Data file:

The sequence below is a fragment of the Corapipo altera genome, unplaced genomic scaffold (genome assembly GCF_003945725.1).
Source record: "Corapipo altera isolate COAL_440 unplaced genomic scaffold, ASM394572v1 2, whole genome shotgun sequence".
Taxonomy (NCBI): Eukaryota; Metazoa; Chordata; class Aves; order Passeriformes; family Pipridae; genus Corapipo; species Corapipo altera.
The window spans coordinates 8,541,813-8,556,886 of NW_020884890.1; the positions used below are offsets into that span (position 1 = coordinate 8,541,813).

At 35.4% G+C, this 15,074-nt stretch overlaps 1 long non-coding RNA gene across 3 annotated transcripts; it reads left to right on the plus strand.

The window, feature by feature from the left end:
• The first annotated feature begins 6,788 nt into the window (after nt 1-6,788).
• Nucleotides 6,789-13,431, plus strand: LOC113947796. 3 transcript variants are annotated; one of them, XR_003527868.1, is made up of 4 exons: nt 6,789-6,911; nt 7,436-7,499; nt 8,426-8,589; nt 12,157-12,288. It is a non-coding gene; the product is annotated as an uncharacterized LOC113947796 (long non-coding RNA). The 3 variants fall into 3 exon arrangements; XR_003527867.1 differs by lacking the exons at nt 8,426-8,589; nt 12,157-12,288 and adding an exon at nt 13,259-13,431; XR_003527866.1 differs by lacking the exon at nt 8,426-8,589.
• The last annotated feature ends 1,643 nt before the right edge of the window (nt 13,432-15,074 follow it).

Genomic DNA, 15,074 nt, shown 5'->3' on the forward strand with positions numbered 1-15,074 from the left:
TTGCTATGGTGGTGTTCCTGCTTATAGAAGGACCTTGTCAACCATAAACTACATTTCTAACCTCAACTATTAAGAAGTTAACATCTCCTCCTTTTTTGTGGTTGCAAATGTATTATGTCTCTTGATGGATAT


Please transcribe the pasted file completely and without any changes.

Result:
The sequence below is a fragment of the Corapipo altera genome, unplaced genomic scaffold (genome assembly GCF_003945725.1).
Source record: "Corapipo altera isolate COAL_440 unplaced genomic scaffold, ASM394572v1 2, whole genome shotgun sequence".
Taxonomy (NCBI): Eukaryota; Metazoa; Chordata; class Aves; order Passeriformes; family Pipridae; genus Corapipo; species Corapipo altera.
The window spans coordinates 8,541,813-8,556,886 of NW_020884890.1; the positions used below are offsets into that span (position 1 = coordinate 8,541,813).

At 35.4% G+C, this 15,074-nt stretch overlaps 1 long non-coding RNA gene across 3 annotated transcripts; it reads left to right on the plus strand.

The window, feature by feature from the left end:
• The first annotated feature begins 6,788 nt into the window (after nt 1-6,788).
• Nucleotides 6,789-13,431, plus strand: LOC113947796. 3 transcript variants are annotated; one of them, XR_003527868.1, is made up of 4 exons: nt 6,789-6,911; nt 7,436-7,499; nt 8,426-8,589; nt 12,157-12,288. It is a non-coding gene; the product is annotated as an uncharacterized LOC113947796 (long non-coding RNA). The 3 variants fall into 3 exon arrangements; XR_003527867.1 differs by lacking the exons at nt 8,426-8,589; nt 12,157-12,288 and adding an exon at nt 13,259-13,431; XR_003527866.1 differs by lacking the exon at nt 8,426-8,589.
• The last annotated feature ends 1,643 nt before the right edge of the window (nt 13,432-15,074 follow it).

Genomic DNA, 15,074 nt, shown 5'->3' on the forward strand with positions numbered 1-15,074 from the left:
TTGCTATGGTGGTGTTCCTGCTTATAGAAGGACCTTGTCAACCATAAACTACATTTCTAACCTCAACTATTAAGAAGTTAACATCTCCTCCTTTTTTGTGGTTGCAAATGTATTATGTCTCTTGATGGATAT